* Increase technological literacy in schools and give boys and girls equal opportunities to study science and technology.
* Promote the supply of engineers and technicians, including women, to meet the needs of industry and the community.
* Ensure that research and development are directed towards society’s needs, with a reduction in the present high proportion of defence research.
* Promote the development and use of new information and communication services to support a wider democracy.
* Establish a National Investment Bank to put new resources from private institutions and from the government – including North Sea oil revenues – on a large scale into our industrial priorities. The bank will attract and channel savings, by agreement, in a way that guarantees these savings and improves the quality of investment in the UK.
* Exercise, through the Bank of England, much closer direct control over bank lending. Agreed development plans will be concluded with the banks and other financial institutions.
* Create a public bank operating through post offices, by merging the National Girobank, National Savings Bank and the Paymaster General’s Office.
* Set up a Securities Commission to regulate the institutions and markets of the City, including Lloyds, within a clear statutory framework.
* Introduce a new Pension Schemes Act to strengthen members’ rights in occupational pension schemes, clarify the role of trustees, and give members a right to equal representation, through their trade unions, on controlling bodies of the schemes.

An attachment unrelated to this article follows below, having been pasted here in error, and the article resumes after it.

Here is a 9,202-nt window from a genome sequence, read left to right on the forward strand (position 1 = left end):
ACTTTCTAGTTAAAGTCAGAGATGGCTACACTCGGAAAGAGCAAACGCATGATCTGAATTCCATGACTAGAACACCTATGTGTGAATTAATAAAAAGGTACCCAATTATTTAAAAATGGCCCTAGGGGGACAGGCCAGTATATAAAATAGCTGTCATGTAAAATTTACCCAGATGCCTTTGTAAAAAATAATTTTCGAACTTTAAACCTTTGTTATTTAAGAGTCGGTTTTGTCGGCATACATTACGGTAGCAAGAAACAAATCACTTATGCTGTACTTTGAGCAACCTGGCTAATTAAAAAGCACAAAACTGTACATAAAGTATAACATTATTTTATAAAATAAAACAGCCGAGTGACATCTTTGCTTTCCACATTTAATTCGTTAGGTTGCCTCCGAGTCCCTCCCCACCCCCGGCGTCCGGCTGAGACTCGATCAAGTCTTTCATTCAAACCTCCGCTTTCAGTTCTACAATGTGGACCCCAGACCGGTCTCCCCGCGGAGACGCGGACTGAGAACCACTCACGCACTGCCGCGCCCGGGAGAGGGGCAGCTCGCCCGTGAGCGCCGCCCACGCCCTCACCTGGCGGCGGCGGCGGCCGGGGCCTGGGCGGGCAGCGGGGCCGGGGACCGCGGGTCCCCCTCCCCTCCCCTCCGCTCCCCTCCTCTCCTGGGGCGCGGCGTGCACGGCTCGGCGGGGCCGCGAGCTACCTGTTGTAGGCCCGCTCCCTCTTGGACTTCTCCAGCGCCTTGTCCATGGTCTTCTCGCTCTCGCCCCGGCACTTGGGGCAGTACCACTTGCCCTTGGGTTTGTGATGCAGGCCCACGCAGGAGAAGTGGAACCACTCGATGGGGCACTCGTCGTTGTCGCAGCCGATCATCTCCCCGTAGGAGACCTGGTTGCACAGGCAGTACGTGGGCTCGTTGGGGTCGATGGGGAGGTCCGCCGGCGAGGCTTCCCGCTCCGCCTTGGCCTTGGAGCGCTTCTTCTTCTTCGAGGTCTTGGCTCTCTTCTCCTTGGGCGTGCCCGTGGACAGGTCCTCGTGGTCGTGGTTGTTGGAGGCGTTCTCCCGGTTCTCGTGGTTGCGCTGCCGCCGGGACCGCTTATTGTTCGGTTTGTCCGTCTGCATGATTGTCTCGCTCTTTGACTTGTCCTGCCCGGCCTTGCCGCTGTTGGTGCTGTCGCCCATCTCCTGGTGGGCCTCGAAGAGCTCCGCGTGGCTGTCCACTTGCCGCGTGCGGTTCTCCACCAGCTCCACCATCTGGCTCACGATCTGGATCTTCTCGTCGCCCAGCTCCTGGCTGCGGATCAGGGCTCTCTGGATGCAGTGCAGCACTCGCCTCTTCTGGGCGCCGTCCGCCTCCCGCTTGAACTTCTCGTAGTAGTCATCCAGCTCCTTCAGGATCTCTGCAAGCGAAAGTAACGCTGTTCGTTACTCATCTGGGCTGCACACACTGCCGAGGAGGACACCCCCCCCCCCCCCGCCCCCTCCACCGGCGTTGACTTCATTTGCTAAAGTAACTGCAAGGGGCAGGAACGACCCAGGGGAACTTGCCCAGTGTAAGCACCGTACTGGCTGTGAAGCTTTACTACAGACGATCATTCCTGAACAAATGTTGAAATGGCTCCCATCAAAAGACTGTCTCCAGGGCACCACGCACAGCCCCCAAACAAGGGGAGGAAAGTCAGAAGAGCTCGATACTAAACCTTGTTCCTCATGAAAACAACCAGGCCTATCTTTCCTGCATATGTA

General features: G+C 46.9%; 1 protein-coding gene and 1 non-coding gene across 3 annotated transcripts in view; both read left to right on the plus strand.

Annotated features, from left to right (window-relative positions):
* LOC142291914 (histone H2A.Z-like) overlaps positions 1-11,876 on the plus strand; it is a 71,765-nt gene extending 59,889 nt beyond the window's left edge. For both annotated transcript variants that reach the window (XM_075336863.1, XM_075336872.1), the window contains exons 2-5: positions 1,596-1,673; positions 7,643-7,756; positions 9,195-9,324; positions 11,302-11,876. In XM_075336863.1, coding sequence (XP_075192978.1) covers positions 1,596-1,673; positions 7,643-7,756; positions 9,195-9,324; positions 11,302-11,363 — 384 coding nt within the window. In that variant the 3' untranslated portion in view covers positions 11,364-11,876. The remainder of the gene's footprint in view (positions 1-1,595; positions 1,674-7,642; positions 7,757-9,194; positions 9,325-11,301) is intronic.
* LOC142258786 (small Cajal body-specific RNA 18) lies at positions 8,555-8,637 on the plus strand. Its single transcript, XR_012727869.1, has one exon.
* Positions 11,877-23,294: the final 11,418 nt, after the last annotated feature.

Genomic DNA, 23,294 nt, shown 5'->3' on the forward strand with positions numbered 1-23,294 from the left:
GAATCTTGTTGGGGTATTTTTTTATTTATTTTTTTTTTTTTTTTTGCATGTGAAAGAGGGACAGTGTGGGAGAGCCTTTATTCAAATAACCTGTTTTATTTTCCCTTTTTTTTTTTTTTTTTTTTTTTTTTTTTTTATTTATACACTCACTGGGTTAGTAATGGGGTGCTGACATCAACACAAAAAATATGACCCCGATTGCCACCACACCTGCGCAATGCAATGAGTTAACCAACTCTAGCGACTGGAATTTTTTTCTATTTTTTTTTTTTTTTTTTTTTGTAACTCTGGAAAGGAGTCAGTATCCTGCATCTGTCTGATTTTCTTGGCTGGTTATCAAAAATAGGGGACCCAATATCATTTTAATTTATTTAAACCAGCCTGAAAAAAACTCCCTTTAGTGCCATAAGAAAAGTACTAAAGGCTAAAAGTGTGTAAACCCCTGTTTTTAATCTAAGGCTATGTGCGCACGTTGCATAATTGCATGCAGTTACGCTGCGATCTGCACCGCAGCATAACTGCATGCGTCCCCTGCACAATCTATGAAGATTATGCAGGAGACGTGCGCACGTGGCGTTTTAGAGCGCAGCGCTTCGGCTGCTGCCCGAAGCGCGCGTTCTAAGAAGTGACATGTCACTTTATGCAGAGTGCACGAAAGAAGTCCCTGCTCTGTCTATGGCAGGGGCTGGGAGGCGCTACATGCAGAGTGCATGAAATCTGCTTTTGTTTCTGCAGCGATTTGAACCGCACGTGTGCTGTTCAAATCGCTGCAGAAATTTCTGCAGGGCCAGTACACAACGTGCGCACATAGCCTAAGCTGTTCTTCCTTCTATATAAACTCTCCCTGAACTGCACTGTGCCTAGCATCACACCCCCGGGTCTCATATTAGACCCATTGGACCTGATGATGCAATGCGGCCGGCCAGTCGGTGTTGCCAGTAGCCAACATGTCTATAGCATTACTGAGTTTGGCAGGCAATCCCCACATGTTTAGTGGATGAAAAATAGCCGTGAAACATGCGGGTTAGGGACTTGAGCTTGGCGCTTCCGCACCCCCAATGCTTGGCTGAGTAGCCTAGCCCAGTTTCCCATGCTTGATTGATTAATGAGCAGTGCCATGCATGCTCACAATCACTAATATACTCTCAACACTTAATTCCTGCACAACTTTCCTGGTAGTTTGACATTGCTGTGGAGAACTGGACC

* Set up a tripartite investment monitoring agency to advise trustees and encourage improvements in investment practices and strategies.
We expect the major clearing banks to co operate with us fully on these reforms, in the national interest. However, should they fail to do so, we shall stand ready to take one or more of them into public ownership. This will not in any way affect the integrity of customers’ deposits.
Employment and training:
* Introduce a new statutory framework, linking adult training with initial training. This will also place a statutory duty on employers to carry out training and establish joint workplace training committees. Adequate funds will be provided jointly by industry and government.
* Give the Manpower Services Commission the authority and resources it needs to do the job. The commission will develop its regional and local structures, advise companies on their plans for manpower, and get advance notice of redundancies.
* Ensure that the MSC develops a national job centre network and reverses the cutbacks in occupational guidance and help for disadvantaged job seekers. We will take urgent steps to abolish private employment agencies.
Working time in Britain, over the life time of individual workers, is among the highest in industrial countries. We will work through collective bargaining to reduce working time; and this will include more flexible working arrangements, more time off for study, longer holidays, earlier voluntary retirement with adequate pensions – with progress towards our aim of a common pension age of 60 – and a 35 hour week.
Law and Order:
We intend to protect the rights of individual suspects, while providing the police with sufficient powers to do their job effectively whilst not infringing the civil rights of individual suspects. We aim to create elected police authorities in all parts of the country, including London, with statutory responsibility for the determination of police policy within their areas. We will also: